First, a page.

No matter what Ann Peebles sings, there is nothing quite like being woken up by the tap-tap-tap of angry raindrops on the window. And that is how I woke up this morning, earlier that my usual 4:30 am. It gave me a lot of time to do things that I usually do at the end of the day: read, write, send messages and sometimes even sit still.
It was pouring in San Francisco today, though that might seem like a light drizzle in places that get a real monsoon. It is the kind of day when everyone goes a little nuts, especially driving around the city. Thank god I don’t drive; otherwise I would be overcome by some real road rage, thanks to those who drive when stupid. I can’t believe so many of them actually get driver’s licenses!
Tuesdays are my day to visit Palo Alto. That’s when our firm, True Ventures, has its weekly partner meetings. I get updates on our growing family of companies, discuss new opportunities and deliberate on the challenges that are part of every growing enterprise. I use the journey south as an opportunity to think without any interruption.
I had a lot on my mind, thanks to an email I got from my good friend Pip Coburn over the weekend. He wrote, “I don’t take media as my indicator. I find it a wide scale toxin at times in our systems preying on our fear.” His words summed up my frustration with the current media landscape, where, barring a handful of publications, many have completely lost sight of why they exist. Most are so busy praying at the altar of views that they have forgotten what got them soaring in the first place.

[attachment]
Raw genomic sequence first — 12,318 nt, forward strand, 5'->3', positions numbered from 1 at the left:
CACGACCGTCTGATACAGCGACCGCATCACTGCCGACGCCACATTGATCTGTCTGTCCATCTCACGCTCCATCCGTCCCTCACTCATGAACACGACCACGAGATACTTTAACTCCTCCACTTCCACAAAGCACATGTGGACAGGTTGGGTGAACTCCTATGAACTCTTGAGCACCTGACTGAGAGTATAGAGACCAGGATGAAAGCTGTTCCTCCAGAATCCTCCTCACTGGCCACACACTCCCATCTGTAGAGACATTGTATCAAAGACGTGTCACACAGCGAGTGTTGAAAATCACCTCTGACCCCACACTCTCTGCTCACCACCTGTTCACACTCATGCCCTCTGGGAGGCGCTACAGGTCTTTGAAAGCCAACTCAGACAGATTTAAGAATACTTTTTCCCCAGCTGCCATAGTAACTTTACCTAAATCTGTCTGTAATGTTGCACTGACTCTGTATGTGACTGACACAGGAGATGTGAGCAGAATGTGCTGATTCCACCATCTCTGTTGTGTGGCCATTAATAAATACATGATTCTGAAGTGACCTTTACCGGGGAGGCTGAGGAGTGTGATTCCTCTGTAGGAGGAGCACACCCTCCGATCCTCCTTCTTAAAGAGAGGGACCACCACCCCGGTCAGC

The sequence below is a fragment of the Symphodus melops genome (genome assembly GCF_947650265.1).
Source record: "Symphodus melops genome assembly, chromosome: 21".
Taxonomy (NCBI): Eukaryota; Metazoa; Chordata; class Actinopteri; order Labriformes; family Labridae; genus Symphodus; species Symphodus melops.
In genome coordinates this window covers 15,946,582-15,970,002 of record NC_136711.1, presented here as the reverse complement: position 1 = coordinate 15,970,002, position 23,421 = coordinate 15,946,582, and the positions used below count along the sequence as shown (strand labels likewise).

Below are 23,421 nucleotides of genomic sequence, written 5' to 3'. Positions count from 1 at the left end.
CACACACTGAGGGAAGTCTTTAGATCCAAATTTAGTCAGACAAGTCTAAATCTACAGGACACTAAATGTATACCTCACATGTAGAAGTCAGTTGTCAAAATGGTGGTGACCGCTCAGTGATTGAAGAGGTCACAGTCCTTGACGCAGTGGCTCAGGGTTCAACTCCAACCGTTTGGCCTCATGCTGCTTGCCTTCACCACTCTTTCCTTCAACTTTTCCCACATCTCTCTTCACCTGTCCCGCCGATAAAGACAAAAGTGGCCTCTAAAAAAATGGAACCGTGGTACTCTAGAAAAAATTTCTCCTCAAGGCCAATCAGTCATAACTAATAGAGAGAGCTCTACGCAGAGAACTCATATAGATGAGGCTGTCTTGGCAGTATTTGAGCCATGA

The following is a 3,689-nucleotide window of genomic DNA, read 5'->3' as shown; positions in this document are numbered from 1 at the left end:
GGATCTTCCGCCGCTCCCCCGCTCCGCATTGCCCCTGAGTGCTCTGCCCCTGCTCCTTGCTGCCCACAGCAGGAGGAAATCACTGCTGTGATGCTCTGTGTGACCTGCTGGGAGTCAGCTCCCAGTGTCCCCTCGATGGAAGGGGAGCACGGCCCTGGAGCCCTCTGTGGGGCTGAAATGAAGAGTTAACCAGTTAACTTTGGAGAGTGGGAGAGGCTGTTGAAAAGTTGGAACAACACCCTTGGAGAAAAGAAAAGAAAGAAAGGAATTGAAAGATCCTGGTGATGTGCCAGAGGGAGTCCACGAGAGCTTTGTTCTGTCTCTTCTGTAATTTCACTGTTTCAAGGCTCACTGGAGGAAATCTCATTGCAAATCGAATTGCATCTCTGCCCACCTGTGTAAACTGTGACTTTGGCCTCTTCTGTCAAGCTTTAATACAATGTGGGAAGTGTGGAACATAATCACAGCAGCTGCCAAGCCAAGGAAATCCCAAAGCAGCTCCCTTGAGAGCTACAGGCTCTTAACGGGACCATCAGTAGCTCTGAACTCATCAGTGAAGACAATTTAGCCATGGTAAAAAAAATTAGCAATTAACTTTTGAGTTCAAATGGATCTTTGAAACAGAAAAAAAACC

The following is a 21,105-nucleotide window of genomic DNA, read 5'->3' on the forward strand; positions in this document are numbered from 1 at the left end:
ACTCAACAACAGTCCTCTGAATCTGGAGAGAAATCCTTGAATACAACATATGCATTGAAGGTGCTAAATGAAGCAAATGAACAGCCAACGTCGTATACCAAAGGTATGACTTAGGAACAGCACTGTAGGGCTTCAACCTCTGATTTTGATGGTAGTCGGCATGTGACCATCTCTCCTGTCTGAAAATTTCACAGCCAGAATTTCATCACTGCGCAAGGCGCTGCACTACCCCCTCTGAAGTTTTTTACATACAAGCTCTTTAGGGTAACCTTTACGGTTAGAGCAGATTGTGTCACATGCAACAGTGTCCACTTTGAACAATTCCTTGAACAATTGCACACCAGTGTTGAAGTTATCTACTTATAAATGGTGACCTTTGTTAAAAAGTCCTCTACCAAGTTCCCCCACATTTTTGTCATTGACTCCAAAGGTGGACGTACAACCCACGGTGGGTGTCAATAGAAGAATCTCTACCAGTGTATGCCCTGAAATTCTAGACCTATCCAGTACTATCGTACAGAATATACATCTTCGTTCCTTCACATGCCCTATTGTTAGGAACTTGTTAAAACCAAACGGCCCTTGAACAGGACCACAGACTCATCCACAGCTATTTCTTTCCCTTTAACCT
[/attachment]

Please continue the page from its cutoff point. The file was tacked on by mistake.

My frustration is with the media bosses who decide that Trumpisms are more important than what Bernie Sanders has to say, even though more and more people seem to like what he has to say. And when today they did write about him, most of them were dismissive of him and his ideas. New York magazine’s Jonathan Chait made a case against Sanders. Classic, because dismissing Sanders is dismissing the reality of our country.
“Nerds and outliers ultimately triumph, they’re the only ones with the balls to do it differently,” writes Bob Lefsetz. Trump and Sanders might be the extremes, but there is a reason why they are getting attention from people who are not part of the elite media. “The media is hung up on the election but the truth is the rank and file have given up on Washington, it hasn’t done anything for them lately, so they’ve tuned out,” he points out.
A Brookings Institution study highlights the growing and ever widening income disparity in America, and it’s especially so in the big cities. Pacific Standard points to research from Raj Chetty, Nathaniel Hendren, Patrick Kline and Emmanuel Saez, who write, “The U.S. is better described as a collection of societies, some of which are ‘lands of opportunity’ with high rates of mobility across generations, and others in which few children escape poverty.” The reality is that the forthcoming wave of automation is going to result in even more dislocation and disruption in our society. I worry about that, because in the end, that is a nonpartisan issue.
Jan. 19, 2016, San Francisco